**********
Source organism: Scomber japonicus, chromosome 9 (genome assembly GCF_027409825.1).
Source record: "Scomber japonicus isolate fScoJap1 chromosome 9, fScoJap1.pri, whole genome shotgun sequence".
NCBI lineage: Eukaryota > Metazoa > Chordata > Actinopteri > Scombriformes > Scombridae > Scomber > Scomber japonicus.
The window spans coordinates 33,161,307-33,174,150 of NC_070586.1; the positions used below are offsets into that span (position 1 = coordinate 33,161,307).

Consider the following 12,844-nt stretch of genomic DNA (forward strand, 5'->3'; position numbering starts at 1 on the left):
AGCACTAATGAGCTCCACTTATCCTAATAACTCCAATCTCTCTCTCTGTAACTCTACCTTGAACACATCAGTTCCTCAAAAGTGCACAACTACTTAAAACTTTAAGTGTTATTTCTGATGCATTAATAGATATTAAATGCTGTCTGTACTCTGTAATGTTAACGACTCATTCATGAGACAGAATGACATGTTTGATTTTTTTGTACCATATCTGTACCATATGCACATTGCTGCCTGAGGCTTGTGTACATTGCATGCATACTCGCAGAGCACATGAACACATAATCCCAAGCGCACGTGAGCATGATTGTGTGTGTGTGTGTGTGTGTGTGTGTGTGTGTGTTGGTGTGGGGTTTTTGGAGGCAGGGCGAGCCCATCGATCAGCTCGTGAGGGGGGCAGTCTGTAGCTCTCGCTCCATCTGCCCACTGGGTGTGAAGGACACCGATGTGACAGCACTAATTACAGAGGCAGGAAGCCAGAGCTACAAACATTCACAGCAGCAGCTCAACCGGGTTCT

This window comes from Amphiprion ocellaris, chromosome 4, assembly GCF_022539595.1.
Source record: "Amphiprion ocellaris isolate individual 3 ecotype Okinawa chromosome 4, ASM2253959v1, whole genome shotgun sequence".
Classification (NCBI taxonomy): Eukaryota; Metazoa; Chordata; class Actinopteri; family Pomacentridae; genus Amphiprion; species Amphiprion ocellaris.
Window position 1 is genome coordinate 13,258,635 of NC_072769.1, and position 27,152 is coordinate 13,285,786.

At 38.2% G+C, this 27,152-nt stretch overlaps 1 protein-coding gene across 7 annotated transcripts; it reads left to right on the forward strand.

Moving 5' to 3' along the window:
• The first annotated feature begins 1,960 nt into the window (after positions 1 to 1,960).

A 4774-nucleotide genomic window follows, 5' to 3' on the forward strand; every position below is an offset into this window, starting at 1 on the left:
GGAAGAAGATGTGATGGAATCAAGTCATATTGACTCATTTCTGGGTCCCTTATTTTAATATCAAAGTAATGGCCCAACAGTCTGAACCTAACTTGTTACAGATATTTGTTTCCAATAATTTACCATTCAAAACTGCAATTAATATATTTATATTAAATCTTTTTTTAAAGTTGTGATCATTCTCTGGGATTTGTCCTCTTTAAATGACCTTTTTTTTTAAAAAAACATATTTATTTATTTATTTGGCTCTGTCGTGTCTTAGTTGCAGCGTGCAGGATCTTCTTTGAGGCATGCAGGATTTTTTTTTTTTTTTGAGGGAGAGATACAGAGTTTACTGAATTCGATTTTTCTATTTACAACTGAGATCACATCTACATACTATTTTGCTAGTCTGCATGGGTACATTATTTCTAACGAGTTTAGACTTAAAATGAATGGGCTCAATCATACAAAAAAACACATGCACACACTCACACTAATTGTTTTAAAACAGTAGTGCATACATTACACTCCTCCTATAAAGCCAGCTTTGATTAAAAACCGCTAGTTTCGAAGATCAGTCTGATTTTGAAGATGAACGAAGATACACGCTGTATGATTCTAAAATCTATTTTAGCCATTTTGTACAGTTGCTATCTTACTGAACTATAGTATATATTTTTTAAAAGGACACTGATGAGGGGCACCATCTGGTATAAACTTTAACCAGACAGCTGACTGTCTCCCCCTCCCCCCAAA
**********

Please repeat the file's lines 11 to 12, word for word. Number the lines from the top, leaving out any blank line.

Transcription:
At 38.2% G+C, this 27,152-nt stretch overlaps 1 protein-coding gene across 7 annotated transcripts; it reads left to right on the forward strand.

Moving 5' to 3' along the window: